Western University LGBTQ poster draws backlash from Muslim community

A Western University social media post supporting the fight against homophobia included an illustration of two women in hijabs about to kiss, prompting a backlash from London’s Muslim community that forced officials to the school to remove it.

Content of the article

A Western University social media post supporting the fight against homophobia included an illustration of two women in hijabs about to kiss, prompting a backlash from London’s Muslim community that forced officials to the school to remove it.

Advertisement 2

Content of the article

The image, posted to the school’s Instagram account on Tuesday to mark the International Day Against Homophobia, Transphobia and Biphobia, drew a storm of criticism from people offended by the images.

They said the message was “inappropriate” and “disrespectful” because the hijab, an Islamic veil, has religious and spiritual connotations. One person wrote, “Shame on you Western for such a mocking message insulting my religion.”

This Western University poster, created to support the fight against homophobia, sparked a backlash from the local Muslim community for including a depiction of two women in hijabs about to kiss.
This Western University poster, created to support the fight against homophobia, sparked a backlash from the local Muslim community for including a depiction of two women in hijabs about to kiss.

In response, school officials initially appeared to stand behind the poster, noting that they understood “how complex and intersectional this subject is” and that “the imagery may disturb some Muslims.” But on Wednesday, a Western official who oversees equity, diversity and inclusion released a statement noting that the image had been removed.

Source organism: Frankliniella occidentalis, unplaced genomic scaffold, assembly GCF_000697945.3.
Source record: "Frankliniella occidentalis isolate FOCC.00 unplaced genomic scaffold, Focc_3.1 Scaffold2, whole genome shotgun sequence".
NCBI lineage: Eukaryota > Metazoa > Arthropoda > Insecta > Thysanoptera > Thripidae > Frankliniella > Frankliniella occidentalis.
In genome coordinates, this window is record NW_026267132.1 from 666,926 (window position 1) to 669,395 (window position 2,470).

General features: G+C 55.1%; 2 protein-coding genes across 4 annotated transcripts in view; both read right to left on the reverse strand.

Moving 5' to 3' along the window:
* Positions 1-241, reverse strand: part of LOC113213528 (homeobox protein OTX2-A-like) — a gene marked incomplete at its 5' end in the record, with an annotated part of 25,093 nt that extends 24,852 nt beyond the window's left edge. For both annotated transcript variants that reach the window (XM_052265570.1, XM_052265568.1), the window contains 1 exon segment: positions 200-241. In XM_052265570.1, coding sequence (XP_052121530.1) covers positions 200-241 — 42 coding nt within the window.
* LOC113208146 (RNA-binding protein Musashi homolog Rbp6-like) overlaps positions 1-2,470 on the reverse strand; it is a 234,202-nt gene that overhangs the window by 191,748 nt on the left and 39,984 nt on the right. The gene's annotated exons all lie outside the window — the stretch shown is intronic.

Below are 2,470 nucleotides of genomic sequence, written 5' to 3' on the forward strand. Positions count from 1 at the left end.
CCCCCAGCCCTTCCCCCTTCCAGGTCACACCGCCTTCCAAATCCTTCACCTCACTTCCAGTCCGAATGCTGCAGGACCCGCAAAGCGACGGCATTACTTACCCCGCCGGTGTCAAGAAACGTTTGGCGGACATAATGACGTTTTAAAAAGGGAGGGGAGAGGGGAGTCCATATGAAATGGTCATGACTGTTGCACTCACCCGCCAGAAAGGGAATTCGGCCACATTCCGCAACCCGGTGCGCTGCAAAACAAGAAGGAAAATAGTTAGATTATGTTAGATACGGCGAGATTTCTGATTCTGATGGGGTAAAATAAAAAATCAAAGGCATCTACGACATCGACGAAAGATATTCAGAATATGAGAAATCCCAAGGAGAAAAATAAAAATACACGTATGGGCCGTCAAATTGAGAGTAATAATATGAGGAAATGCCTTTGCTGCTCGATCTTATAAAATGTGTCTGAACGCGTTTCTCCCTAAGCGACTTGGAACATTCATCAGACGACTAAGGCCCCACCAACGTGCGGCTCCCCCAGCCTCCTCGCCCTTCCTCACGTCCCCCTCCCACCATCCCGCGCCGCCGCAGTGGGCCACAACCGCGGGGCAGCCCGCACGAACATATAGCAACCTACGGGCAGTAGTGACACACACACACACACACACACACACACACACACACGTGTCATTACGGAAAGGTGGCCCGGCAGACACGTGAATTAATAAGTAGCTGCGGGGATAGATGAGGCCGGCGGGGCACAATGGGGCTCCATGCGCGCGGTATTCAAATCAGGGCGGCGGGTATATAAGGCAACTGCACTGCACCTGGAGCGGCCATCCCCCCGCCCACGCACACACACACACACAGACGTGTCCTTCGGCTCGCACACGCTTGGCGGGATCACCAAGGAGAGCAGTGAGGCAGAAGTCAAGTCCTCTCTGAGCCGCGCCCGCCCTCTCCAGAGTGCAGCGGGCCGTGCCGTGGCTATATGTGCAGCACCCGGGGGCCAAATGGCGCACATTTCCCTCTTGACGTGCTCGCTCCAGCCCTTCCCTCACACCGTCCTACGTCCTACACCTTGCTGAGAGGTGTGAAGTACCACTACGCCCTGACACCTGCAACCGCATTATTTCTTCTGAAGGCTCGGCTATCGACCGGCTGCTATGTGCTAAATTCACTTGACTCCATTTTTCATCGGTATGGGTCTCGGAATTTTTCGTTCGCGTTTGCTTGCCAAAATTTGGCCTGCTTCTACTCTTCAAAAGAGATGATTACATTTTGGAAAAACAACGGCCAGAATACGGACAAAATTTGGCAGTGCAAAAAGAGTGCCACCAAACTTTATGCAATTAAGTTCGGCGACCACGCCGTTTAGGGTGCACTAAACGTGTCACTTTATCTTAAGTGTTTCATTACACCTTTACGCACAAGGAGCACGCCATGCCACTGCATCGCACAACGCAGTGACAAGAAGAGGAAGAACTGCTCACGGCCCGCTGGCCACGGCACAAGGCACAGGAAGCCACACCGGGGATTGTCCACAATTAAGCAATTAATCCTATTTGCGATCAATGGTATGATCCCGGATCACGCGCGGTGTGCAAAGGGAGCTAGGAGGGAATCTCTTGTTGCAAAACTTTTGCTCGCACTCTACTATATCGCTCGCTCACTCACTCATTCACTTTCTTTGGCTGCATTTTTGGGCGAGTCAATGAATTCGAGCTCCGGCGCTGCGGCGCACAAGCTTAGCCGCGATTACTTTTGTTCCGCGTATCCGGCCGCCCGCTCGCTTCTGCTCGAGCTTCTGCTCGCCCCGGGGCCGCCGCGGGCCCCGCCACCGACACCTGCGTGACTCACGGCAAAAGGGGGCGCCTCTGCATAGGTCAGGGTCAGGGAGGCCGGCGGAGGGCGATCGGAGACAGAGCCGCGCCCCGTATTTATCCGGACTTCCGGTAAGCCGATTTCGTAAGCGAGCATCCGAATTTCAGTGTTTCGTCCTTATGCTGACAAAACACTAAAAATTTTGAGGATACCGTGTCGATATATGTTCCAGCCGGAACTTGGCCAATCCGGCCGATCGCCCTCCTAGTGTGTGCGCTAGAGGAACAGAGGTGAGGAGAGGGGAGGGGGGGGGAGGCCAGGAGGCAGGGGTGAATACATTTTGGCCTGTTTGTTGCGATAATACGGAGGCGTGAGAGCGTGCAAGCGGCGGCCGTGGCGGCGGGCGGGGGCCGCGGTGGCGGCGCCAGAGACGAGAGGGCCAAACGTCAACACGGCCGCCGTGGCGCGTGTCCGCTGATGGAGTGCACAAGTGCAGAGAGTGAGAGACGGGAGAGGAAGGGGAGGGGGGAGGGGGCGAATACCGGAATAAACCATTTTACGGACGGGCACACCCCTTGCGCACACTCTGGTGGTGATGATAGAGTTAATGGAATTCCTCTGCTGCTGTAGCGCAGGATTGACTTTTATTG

Advertisement 3

Content of the article

“We believe this provides an opportunity for an authentic and thoughtful discussion about how best to support members of the queer Muslim community, and those of all faiths and backgrounds within the 2SLGBTQ+ community,” Opiyo said. Oloya.

“To promote this discussion, we’ve removed the image from the post so it doesn’t distract from these important conversations.”

A Muslim community leader, Iman Abd Alfatah Twakkal, said the Muslim community in London was drafting a response to the footage, which he called “inappropriate”.

“We respect everyone’s human rights as protected by Ontario human rights law,” he said. “While we understand the intent is to promote inclusion, the poster does the opposite. . . isolating a Muslim religious symbol in this context is inappropriate.”

Advertisement 4

Content of the article

The poster also sparked a petition asking the school to remove the representation of Muslim women. The petition had more than 2,000 signatures as of Wednesday morning.

“It should be clear that this is not an attack on the LGBT+ community and that the existence of gay Muslims is acknowledged,” the petition reads. “What is depicted is extremely disrespectful, insensitive and completely unnoticeable to the Muslim community as a whole.”

The poster was also supported on social media. One Twitter user wrote: “I can’t believe people are mad that he acknowledges that gay Muslims exist.

[email protected]

Advertising

Advertisement 1

Comments are closed.